- Should we conduct an audit on our process to ensure we are compliant?
Lenders should consider the following questions:
- For clients with strong risk profiles and less COVID-19 impact or less COVID-19 related uncertainty, how should we approach the question of whether to lend under the Main Street Lending Program?
- Should we present all lending options to clients and let them choose?
FIVE IMMEDIATE ACTIONS FOR LENDERS
Lenders must mobilize a discrete set of “must-do” activities with a high degree of coordination across the organization.
- To understand the economics of the Main Street Lending Program, lenders should consider differences with typical bank loans and its impact on lending capacity and loan-level economics.
- Lenders should assess credit risk appetite to identify key risks associated with the program and build a risk appetite (for example, exposures, industries, borrower credit and liquidity profile pre- and post-COVID).
- To understand the related considerations for the lender and borrower, lenders should assess the impact on existing portfolio and incremental capital requirements, as well as the restrictions that apply on the borrower.
- Develop swift and automated process: Develop an agile credit application/approval process; automate decisioning wherever possible; consider pre-approvals for select industries and loan amounts.
- Define criteria for loan verification and compliance: Develop attestation templates and automate data interfaces with third-parties and the government for information collection.
- Ensure LIBOR loans have fallback language which can be implemented post-cessation.
- Manage executive communications by developing a “business-case” and agree on firm’s risk appetite.
- Extensively provide training to the relationship managers based on the revised processes and underwriting standards. Also provide guidance on helping clients to navigate the various funding alternatives available.
- Prepare for external communications by developing FAQs and talking points for relationship managers to communicate with clients; set up a subject matter expert (SME) panel for targeted Q&As; and consider pre-approvals for certain clients.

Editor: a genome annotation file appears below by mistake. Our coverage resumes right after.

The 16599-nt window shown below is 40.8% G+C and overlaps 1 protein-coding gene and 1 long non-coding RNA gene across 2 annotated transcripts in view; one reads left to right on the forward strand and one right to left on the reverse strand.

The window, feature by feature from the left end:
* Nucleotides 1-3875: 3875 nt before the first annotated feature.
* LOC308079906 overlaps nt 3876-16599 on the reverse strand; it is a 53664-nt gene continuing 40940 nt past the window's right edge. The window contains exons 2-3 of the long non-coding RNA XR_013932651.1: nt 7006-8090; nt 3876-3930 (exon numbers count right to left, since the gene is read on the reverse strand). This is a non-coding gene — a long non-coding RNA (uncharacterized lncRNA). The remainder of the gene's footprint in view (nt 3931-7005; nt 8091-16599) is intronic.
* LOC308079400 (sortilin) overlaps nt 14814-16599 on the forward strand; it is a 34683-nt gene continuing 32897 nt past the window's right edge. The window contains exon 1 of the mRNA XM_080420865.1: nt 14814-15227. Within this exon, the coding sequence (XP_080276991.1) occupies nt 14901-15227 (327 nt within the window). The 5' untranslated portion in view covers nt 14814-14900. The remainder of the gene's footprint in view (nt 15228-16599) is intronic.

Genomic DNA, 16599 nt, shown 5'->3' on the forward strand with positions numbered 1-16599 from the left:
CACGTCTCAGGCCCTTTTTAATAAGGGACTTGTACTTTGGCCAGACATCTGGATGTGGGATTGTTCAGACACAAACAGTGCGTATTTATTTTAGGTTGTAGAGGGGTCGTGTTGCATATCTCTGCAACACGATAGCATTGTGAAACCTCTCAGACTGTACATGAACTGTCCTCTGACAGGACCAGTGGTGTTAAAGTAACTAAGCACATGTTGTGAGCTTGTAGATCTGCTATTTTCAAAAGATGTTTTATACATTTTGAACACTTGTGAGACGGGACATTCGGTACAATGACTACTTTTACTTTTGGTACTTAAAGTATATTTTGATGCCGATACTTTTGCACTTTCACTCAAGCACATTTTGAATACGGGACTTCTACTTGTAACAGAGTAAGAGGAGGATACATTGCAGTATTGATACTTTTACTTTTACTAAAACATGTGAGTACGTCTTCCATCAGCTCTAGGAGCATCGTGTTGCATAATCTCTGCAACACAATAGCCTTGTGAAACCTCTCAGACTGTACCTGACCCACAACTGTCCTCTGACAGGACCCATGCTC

- Recalibrate credit models (if applicable) by updating the underwriting standards and decisioning tools considering sectoral and client-specific views (linked to views on epidemiology and macro impacts).
- Tailor existing credit governance by identifying critical actions and accountable executives for the Main Street Lending Program-specific items.
- Centralize response and decision making by considering credit view across the full lending portfolio (existing, renegotiated, Paycheck Protection Program, and Main Street Lending Program).
HOW OLIVER WYMAN CAN HELP LENDERS
We have unparalleled expertise in credit risk and hands-on experience dealing with the financial implications of COVID-19. Our suite of tools can be used to help lenders forecast macroeconomic, sector-specific, and name-level outlook. Please reach out for more information.
MAIN STREET LENDING PROGRAM TERMS (as of April 30, 2020)
There are several subtle nuances across the three facilities—New Loan Facility (MSNLF), Priority Loan Facility (MSPLF), Expanded Loan Facility (MSELF)—in terms of special purpose vehicle purchase (SPV) participation, loan size and borrower leverage.